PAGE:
Sep 30, 2009
I love watermelons and just cannot find organic ones.
So we decided to grow our own.
Watermelons need sandy soil and plenty of water.
Watermelons on the way.
Almost ready for harvest. So far, no loss to insects and disease due to our sprays of Teh Qi and herbs.
Our first watermelon
Beautiful color and juicy; shared by Alternative Mom and her family with us.
Next, watermelon on raised beds:
If successful, we will go commercial as the market have very little and inconsistent supply of organic watermelons.
Sep 14, 2009
Did two hours of taichi and qi gong at this small cascading stream near the farm yesterday. The place was deserted.
Click on pictures to enlarge
A group of about ten Raja Brooke's Birdwings came to join me, fluttering around me with no fear.
And a pair of pretty yellow-green butterflies.
It doesn't get much better than this.
This morning my BP was 115 / 68; like new. And that crick in the knee was gone.
Have to make it a habit to do the exercises here, each week; amongst the Raja Brooke's Birdwings
Sep 09, 2009
We have this very delicate small curcuma (barely a foot tall) that produces a completely black rhizome.
It is clearly not temu hitam or curcuma aeruginosa roxb. The temu hitam plant is larger, more robust and the rhizome is only slightly bluish. The leaves of the temu hitam have a purplish spine and the flower is reddish, pinkish.
Click for close up
The completely black / deep purple rhizome.
Click for close up
The rhizome before removing the thin skin.
It does not seem to be curcuma caesia or Kali Haldi (click on word for wiki article) which looks like curcuma aeruginosa.
Click for close-up
Anybody knows the scientific name for this curcuma? I have not been able to find any reference to it.
NOTE 22/7/2012 : TWO READERS OF THIS BLOG, ONE FROM HAWAII, AND ANOTHER FROM LANGKAWI, PAK DIN, http://herbwalk-langkawi.com.my/thewalk.html HAVE IDENTIFIED THIS PLANT AS Kaempferia parviflora, A PLANT FOUND IN NORTHERN THAILAND AND USED EXTENSIVELY FOR TRADITIONAL MEDICINE. THANKS TO BOTH FOR HELPING OUT.
THE PLANT WAS FOUND IN A FOREST NEXT TO OUR FARM. WE TAKE NOTE THAT THE FOREST IN QUESTION IS BOUNDED ON THREE SIDES BY FARMS AND ON ONE SIDE BY A FOREST RESERVE. WE CAN ONLY SPECULATE HOW IT WAS INTRODUCED INTO THE FOREST, THOUGH WE MUST ADMIT IT SEEMS EXTREMELY WELL ADAPTED TO THE CONDITIONS LOCALLY AND WE HAVE NEVER SEEN ANY DISEASE AFFECTING THE SAID PLANT.
Aug 29, 2009
Tok Guru on tree planting and the act of Ibadah:
Aug 23, 2009
In 2005 we posted on preventive measures one can take against Avian Flu. The strategies are still valid against A(H1N1). To read the post, click here:
We no longer teach Qi Gong (one of the strategies), so if you are keen, you can join a local class in your neighbourhood.
Also, there have been numerous reports that TCM (Traditional Chinese Medicine) preparations for flu are effective against A(H1N1). Visit a reputable centre such as Tung Shin.
Aug 21, 2009
I have this thing about Darkness. So we decided to build a spot of darkness in a corner of the farm; a spot dedicated to dark colored plants. Plants with dark leaves, dark flowers, dark tubers.
The plants will be grown in a raised bed with a Permaculture key-hole design.
Lay out the design with the key-hole (used for walking when tending the garden)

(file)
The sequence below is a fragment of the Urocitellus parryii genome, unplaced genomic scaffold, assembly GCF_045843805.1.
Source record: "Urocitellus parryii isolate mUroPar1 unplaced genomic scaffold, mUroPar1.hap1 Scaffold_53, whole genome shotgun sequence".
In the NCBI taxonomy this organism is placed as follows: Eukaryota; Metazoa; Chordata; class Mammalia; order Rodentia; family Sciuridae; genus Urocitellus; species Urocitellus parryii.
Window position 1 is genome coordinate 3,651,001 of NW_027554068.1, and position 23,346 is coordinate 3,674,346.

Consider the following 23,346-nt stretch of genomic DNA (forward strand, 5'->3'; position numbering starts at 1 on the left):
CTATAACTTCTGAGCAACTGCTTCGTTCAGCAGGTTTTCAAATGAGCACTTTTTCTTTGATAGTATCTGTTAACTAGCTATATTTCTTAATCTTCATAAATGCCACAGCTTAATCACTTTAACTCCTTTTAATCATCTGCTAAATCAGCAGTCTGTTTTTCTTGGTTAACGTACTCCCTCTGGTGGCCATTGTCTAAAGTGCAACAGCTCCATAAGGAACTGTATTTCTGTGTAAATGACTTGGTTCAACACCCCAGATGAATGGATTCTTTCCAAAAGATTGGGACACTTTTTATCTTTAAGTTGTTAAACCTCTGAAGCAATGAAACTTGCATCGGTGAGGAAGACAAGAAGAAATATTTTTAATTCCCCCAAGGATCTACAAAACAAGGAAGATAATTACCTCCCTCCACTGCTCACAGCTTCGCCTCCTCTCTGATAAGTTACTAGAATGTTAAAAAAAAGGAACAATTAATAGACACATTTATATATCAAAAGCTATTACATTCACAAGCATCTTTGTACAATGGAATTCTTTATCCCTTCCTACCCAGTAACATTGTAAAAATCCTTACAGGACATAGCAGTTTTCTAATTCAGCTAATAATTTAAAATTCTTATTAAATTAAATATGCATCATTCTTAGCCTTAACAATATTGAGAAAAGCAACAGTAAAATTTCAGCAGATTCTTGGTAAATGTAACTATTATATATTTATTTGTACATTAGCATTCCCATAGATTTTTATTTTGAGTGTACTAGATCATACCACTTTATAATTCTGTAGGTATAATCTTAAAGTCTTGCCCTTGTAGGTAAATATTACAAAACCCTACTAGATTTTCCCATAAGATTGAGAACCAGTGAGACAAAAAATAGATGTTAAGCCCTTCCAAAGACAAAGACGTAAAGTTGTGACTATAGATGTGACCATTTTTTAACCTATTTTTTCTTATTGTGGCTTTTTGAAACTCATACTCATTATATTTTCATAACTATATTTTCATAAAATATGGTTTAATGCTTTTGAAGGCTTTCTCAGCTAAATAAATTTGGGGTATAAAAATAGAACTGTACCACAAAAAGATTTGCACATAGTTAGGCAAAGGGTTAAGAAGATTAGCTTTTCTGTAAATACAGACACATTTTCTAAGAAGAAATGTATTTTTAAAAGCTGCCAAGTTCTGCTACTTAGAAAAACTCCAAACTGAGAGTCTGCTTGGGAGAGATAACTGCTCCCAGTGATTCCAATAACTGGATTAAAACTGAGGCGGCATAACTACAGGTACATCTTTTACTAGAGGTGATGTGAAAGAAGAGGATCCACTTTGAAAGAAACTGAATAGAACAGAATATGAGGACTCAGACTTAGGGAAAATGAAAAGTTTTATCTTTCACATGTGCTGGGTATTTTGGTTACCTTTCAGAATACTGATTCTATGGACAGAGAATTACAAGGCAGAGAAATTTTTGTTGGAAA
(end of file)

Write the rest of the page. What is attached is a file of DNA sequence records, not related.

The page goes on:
Build up the wall; how high depends on how deep-rooted the plants are. (These are left-over clay bricks from the walit house).
Put in the planting material; here, dead leaves, some very old broken down chicken manure, some soil etc.
Then add in the compost and the plants.
Then mulch it.
Here we have only completed planting just one corner while we hunt for more dark plants. We planted some aroids from the jungle, such as this (haven't got the name yet. Click for close-up). :
And a Tacca Chantrieri from the jungle, which flower is black (Click on photo for close-up) :
Aug 10, 2009
The swiftlets come down from the forest reserve adjoining our farm to feast on the many insects that the farm is home to. We are building a 3 storey building for the birds to harvest their nests in a sustainable manner.
Barely three weeks after we started work, the building is now on its final third level. And today while the outside temperature was hovering between 30 to 34 celcius, the inside was a constant 24 celcius, the ideal temperature for the birds. The wonders modern construction methods can do!
The key to successful swiftlet rearing is stability of temperature throughout the day and night. We are off to a good start.
The last floor. Click on pic for a close-up look.
Update September 13th, 2009 :
click to enlarge
September 13th, almost there. The fasting month has delayed things somewhat as some of the workers went back to their home villages. Hopefully, after Hari Raya Aidilfitri we can start calling the birds to come to their new home.
Jul 24, 2009
The farm at one time was a zoo of exotic birds. We developed all black cemani type chickens, hybrids between guinea fowl and chickens, chickens that weigh in at less than 250 grams fully grown and various other exotics. Visit the album of some of the birds by clicking the link below. We will add as we go along.
Jul 16, 2009
It's fruiting season and here are some of the fruits:
Dragon fruit plant and the fruits.
While half of the pitaya farms in Malaysia are decimated by a fungal problem, ours are free from disease with regular spraying of Teh Qi.
All manners of hard-to-find Musa varieties.
We estimate our production this year to be 50 metric tonnes, all grown with our own farm-made compost.
Jul 01, 2009
Saw this fruit hanging from a wild vine. Never seen it before. Anybody have any idea what it is? Looks like a passiflora. Any ideas?